Last week there were riots in many Islamic counties targeting American institutions and organisations seen to be American. This week there has been anti Japanese’s riots in China. Although the cause has been different I think there are a number of similarities and lessons which could be learned which we as business continuity people should take into account planning for the next incident.
The outrage in the Islamic world was caused by a cheaply made film made by an American posted on Utube which subsequently went viral. The video is said to mock Islam and the Prophet Mohammed. American embassies in several Muslim countries have been attacked by mobs and the U.S. Ambassador to Libya J. Christopher Stevens was killed by Islamic militants.
The Chinese anger against the Japanese has deep rooted causes over the last 100 years but has risen again over the Japanese government buying a number of the privately owned islands in the East China Sea islands, known by Japan as the Senkaku and by China as the Diaoyu. These islands have been at the centre of an international dispute for many years. Japanese factories, shops and restaurants in China have been attacked and burned due to the unrest.
In both cases, buildings have been attacked but hopefully their business continuity managers will have plans in place to keep the businesses going. Have you as business continuity people, thought about riots and attacks possibility on your premises and staff?
I listened to a manager a while ago from a Danish telecoms company in Pakistan talk about the issues he had when a Danish newspaper published a cartoon which Muslims felt was derogatory to their Prophet subsequently the company was targeted by mobs as it was Danish. In incidents such as these you should always look for opportunities; his rivals were very happy to take advantage of this “opportunity” and there were staff from rival companies giving out free sim cards at the front of the mob to encourage them to switch phone providers. So lesson one, is that while you are in the middle of a disaster your rivals will take this as an opportunity to take advantage of it.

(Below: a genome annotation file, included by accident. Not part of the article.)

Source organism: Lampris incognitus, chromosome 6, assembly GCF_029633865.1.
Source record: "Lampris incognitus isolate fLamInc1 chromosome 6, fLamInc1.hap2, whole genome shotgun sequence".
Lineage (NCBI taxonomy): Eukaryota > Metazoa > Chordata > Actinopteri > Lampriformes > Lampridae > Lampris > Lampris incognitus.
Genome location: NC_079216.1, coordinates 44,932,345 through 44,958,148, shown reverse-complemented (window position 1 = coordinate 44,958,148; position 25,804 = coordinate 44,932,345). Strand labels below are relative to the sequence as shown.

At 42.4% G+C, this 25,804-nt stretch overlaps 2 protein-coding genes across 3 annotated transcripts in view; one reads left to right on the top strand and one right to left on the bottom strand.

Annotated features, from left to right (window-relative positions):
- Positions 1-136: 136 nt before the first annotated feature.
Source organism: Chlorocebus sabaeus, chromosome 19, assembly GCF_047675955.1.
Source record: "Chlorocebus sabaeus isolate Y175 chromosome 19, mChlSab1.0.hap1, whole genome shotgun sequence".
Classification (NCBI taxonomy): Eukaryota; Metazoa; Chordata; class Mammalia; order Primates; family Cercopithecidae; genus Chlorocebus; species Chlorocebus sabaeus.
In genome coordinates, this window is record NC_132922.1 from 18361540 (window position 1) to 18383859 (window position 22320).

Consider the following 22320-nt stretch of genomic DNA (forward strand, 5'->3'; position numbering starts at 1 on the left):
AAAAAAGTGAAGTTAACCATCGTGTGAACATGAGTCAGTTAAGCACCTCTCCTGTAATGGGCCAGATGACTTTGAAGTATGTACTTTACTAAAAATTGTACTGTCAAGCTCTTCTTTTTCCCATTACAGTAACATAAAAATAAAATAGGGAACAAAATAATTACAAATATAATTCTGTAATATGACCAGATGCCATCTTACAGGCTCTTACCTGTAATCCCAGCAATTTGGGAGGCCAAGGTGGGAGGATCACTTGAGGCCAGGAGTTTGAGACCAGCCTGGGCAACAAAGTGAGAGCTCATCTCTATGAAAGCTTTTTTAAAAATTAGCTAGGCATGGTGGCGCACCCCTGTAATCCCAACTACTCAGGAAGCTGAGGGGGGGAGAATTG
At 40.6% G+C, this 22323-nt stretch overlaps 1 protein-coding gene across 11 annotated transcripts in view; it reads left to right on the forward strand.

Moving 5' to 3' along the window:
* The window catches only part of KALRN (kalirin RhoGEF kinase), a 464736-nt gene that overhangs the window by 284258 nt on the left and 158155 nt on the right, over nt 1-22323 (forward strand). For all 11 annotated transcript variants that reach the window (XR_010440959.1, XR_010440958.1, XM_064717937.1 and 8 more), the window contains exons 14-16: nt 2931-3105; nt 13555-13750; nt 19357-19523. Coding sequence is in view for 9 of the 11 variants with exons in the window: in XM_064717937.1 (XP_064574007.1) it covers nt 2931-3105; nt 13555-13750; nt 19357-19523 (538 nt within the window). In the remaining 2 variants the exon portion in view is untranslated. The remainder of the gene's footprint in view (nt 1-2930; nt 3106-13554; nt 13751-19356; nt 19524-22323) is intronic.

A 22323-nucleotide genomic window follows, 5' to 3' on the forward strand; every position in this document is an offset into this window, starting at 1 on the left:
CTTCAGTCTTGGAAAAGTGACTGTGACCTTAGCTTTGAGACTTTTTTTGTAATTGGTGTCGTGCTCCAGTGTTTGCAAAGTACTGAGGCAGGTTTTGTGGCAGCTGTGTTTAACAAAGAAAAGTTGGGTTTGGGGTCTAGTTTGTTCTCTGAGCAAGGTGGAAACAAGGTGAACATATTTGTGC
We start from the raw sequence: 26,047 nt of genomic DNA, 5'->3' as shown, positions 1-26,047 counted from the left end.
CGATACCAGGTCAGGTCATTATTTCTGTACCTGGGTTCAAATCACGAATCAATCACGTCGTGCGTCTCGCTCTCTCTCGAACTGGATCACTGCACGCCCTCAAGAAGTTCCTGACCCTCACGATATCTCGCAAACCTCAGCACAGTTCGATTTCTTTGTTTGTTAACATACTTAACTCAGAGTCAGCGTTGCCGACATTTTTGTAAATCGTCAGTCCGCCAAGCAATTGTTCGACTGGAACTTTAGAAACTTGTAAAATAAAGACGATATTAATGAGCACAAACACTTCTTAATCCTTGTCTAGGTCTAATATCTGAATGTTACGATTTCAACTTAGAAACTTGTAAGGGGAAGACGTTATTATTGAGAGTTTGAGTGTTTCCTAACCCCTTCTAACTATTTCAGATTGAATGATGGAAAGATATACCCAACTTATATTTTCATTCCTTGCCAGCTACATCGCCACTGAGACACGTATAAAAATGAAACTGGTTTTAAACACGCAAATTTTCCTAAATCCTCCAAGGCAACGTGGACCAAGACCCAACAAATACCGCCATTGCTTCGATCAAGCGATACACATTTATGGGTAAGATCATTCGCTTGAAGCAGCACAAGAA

Secondly he talked about the company’s duty to staff. If I remember there was not a huge number of expatriate workers so it was not too difficult to take their families out of the country and leave the local and expatriate managers to deal with the incident. What was more difficult was what the company could do to protect its local staff. What is the company’s duty to take care of its staff? Even if you were to take them out of the country, which would very much depend on the size of your workforce, then what do you do with their families which could be large, multiple generations and include relatives? The duty of care for local workers and their families was a dilemma faced by companies in Japan after the tsunami and radiation leak; if staff and their families were moved from their homes what was the company’s responsibility to them and their family? This is an issue for senior managers but it should be brought to their attention as a possible incident dilemma or issue and perhaps would make a good exercise scenario!
As Japanese factories in China have been destroyed there may in the coming months be supply chain shortages so a review of your supply chain might be in order.
If you were looking to understand more about supply chain then we do an excellent day long course on “supply chain risk management”. The public courses are available from the 20thof November 2012 and the 12thof February 2013 and the training is available as in house courses as well.
Good to see many of you at this week’s supply chain conference in Reading!